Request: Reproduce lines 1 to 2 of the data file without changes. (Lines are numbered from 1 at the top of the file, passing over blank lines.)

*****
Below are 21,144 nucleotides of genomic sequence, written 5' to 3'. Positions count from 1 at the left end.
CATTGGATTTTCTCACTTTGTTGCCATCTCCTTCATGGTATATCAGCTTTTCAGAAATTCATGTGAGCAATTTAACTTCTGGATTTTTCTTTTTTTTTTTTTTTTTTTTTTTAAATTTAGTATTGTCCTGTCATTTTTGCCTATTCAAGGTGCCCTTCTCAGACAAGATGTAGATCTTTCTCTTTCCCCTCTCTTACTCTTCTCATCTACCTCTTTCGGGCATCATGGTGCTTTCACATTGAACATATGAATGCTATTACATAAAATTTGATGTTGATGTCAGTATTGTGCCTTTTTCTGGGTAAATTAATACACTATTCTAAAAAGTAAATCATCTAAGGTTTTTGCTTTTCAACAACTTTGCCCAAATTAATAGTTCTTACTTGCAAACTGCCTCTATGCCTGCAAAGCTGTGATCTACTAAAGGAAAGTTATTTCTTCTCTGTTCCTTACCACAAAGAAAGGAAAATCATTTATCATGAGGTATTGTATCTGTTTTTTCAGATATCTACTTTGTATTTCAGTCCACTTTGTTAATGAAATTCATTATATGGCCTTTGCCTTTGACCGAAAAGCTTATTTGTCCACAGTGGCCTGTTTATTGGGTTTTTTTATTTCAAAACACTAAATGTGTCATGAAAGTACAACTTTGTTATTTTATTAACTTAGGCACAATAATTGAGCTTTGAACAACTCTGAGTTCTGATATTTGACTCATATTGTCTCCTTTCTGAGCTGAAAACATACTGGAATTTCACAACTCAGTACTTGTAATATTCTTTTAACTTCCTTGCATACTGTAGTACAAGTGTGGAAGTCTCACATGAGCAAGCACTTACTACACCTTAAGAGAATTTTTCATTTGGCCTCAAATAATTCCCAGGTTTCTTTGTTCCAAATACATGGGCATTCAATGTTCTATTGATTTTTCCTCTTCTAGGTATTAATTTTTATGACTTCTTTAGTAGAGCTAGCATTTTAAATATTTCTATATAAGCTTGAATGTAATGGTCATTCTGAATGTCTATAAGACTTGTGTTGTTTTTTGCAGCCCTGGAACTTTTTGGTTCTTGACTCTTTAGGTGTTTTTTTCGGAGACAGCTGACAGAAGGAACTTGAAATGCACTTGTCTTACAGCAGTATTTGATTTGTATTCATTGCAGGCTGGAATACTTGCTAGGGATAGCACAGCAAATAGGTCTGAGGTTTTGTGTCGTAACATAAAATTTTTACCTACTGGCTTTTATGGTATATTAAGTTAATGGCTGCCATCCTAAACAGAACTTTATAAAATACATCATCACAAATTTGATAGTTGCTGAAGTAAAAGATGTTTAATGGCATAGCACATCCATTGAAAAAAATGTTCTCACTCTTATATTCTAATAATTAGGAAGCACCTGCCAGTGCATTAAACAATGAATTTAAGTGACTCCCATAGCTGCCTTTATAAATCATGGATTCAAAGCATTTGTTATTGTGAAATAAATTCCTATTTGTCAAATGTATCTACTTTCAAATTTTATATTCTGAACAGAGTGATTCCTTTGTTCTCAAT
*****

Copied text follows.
Below are 21,144 nucleotides of genomic sequence, written 5' to 3'. Positions count from 1 at the left end.
CATTGGATTTTCTCACTTTGTTGCCATCTCCTTCATGGTATATCAGCTTTTCAGAAATTCATGTGAGCAATTTAACTTCTGGATTTTTCTTTTTTTTTTTTTTTTTTTTTTTAAATTTAGTATTGTCCTGTCATTTTTGCCTATTCAAGGTGCCCTTCTCAGACAAGATGTAGATCTTTCTCTTTCCCCTCTCTTACTCTTCTCATCTACCTCTTTCGGGCATCATGGTGCTTTCACATTGAACATATGAATGCTATTACATAAAATTTGATGTTGATGTCAGTATTGTGCCTTTTTCTGGGTAAATTAATACACTATTCTAAAAAGTAAATCATCTAAGGTTTTTGCTTTTCAACAACTTTGCCCAAATTAATAGTTCTTACTTGCAAACTGCCTCTATGCCTGCAAAGCTGTGATCTACTAAAGGAAAGTTATTTCTTCTCTGTTCCTTACCACAAAGAAAGGAAAATCATTTATCATGAGGTATTGTATCTGTTTTTTCAGATATCTACTTTGTATTTCAGTCCACTTTGTTAATGAAATTCATTATATGGCCTTTGCCTTTGACCGAAAAGCTTATTTGTCCACAGTGGCCTGTTTATTGGGTTTTTTTATTTCAAAACACTAAATGTGTCATGAAAGTACAACTTTGTTATTTTATTAACTTAGGCACAATAATTGAGCTTTGAACAACTCTGAGTTCTGATATTTGACTCATATTGTCTCCTTTCTGAGCTGAAAACATACTGGAATTTCACAACTCAGTACTTGTAATATTCTTTTAACTTCCTTGCATACTGTAGTACAAGTGTGGAAGTCTCACATGAGCAAGCACTTACTACACCTTAAGAGAATTTTTCATTTGGCCTCAAATAATTCCCAGGTTTCTTTGTTCCAAATACATGGGCATTCAATGTTCTATTGATTTTTCCTCTTCTAGGTATTAATTTTTATGACTTCTTTAGTAGAGCTAGCATTTTAAATATTTCTATATAAGCTTGAATGTAATGGTCATTCTGAATGTCTATAAGACTTGTGTTGTTTTTTGCAGCCCTGGAACTTTTTGGTTCTTGACTCTTTAGGTGTTTTTTTCGGAGACAGCTGACAGAAGGAACTTGAAATGCACTTGTCTTACAGCAGTATTTGATTTGTATTCATTGCAGGCTGGAATACTTGCTAGGGATAGCACAGCAAATAGGTCTGAGGTTTTGTGTCGTAACATAAAATTTTTACCTACTGGCTTTTATGGTATATTAAGTTAATGGCTGCCATCCTAAACAGAACTTTATAAAATACATCATCACAAATTTGATAGTTGCTGAAGTAAAAGATGTTTAATGGCATAGCACATCCATTGAAAAAAATGTTCTCACTCTTATATTCTAATAATTAGGAAGCACCTGCCAGTGCATTAAACAATGAATTTAAGTGACTCCCATAGCTGCCTTTATAAATCATGGATTCAAAGCATTTGTTATTGTGAAATAAATTCCTATTTGTCAAATGTATCTACTTTCAAATTTTATATTCTGAACAGAGTGATTCCTTTGTTCTCAAT